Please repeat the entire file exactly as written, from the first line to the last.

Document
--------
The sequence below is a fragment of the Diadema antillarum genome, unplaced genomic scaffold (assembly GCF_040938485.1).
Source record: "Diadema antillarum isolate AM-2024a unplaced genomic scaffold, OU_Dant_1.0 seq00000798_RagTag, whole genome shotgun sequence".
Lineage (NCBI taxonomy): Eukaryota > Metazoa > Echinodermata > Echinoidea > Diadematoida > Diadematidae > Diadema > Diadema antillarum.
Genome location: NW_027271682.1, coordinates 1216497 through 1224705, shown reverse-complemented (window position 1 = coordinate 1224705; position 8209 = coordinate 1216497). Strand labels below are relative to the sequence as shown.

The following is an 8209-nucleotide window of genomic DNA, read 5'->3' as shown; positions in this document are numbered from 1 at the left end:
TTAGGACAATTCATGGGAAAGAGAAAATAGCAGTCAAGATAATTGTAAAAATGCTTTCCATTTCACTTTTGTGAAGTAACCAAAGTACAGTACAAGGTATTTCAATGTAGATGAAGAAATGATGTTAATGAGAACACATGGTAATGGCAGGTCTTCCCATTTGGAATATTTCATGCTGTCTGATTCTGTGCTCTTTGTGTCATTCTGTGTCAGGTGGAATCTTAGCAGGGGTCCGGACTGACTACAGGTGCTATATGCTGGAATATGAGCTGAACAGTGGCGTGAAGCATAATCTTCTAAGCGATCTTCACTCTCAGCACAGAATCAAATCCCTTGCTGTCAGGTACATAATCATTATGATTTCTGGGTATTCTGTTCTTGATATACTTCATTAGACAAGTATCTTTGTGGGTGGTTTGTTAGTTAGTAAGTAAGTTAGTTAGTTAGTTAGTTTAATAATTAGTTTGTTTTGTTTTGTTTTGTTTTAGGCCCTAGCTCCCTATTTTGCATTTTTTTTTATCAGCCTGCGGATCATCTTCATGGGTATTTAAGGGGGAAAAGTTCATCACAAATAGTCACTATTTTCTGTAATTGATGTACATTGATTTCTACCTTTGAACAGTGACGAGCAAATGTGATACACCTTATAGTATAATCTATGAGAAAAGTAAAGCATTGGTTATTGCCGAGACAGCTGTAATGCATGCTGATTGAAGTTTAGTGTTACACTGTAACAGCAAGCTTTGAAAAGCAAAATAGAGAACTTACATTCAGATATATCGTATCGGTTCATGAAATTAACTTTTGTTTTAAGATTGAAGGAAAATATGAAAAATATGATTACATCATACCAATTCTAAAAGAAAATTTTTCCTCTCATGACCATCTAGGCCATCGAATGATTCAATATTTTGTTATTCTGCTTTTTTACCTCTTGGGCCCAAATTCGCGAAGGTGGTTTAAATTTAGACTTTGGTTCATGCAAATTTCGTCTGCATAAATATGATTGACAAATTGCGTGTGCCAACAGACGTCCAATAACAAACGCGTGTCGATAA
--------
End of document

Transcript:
The sequence below is a fragment of the Diadema antillarum genome, unplaced genomic scaffold (assembly GCF_040938485.1).
Source record: "Diadema antillarum isolate AM-2024a unplaced genomic scaffold, OU_Dant_1.0 seq00000798_RagTag, whole genome shotgun sequence".
Lineage (NCBI taxonomy): Eukaryota > Metazoa > Echinodermata > Echinoidea > Diadematoida > Diadematidae > Diadema > Diadema antillarum.
Genome location: NW_027271682.1, coordinates 1216497 through 1224705, shown reverse-complemented (window position 1 = coordinate 1224705; position 8209 = coordinate 1216497). Strand labels below are relative to the sequence as shown.

The following is an 8209-nucleotide window of genomic DNA, read 5'->3' as shown; positions in this document are numbered from 1 at the left end:
TTAGGACAATTCATGGGAAAGAGAAAATAGCAGTCAAGATAATTGTAAAAATGCTTTCCATTTCACTTTTGTGAAGTAACCAAAGTACAGTACAAGGTATTTCAATGTAGATGAAGAAATGATGTTAATGAGAACACATGGTAATGGCAGGTCTTCCCATTTGGAATATTTCATGCTGTCTGATTCTGTGCTCTTTGTGTCATTCTGTGTCAGGTGGAATCTTAGCAGGGGTCCGGACTGACTACAGGTGCTATATGCTGGAATATGAGCTGAACAGTGGCGTGAAGCATAATCTTCTAAGCGATCTTCACTCTCAGCACAGAATCAAATCCCTTGCTGTCAGGTACATAATCATTATGATTTCTGGGTATTCTGTTCTTGATATACTTCATTAGACAAGTATCTTTGTGGGTGGTTTGTTAGTTAGTAAGTAAGTTAGTTAGTTAGTTAGTTTAATAATTAGTTTGTTTTGTTTTGTTTTGTTTTAGGCCCTAGCTCCCTATTTTGCATTTTTTTTTATCAGCCTGCGGATCATCTTCATGGGTATTTAAGGGGGAAAAGTTCATCACAAATAGTCACTATTTTCTGTAATTGATGTACATTGATTTCTACCTTTGAACAGTGACGAGCAAATGTGATACACCTTATAGTATAATCTATGAGAAAAGTAAAGCATTGGTTATTGCCGAGACAGCTGTAATGCATGCTGATTGAAGTTTAGTGTTACACTGTAACAGCAAGCTTTGAAAAGCAAAATAGAGAACTTACATTCAGATATATCGTATCGGTTCATGAAATTAACTTTTGTTTTAAGATTGAAGGAAAATATGAAAAATATGATTACATCATACCAATTCTAAAAGAAAATTTTTCCTCTCATGACCATCTAGGCCATCGAATGATTCAATATTTTGTTATTCTGCTTTTTTACCTCTTGGGCCCAAATTCGCGAAGGTGGTTTAAATTTAGACTTTGGTTCATGCAAATTTCGTCTGCATAAATATGATTGACAAATTGCGTGTGCCAACAGACGTCCAATAACAAACGCGTGTCGATAA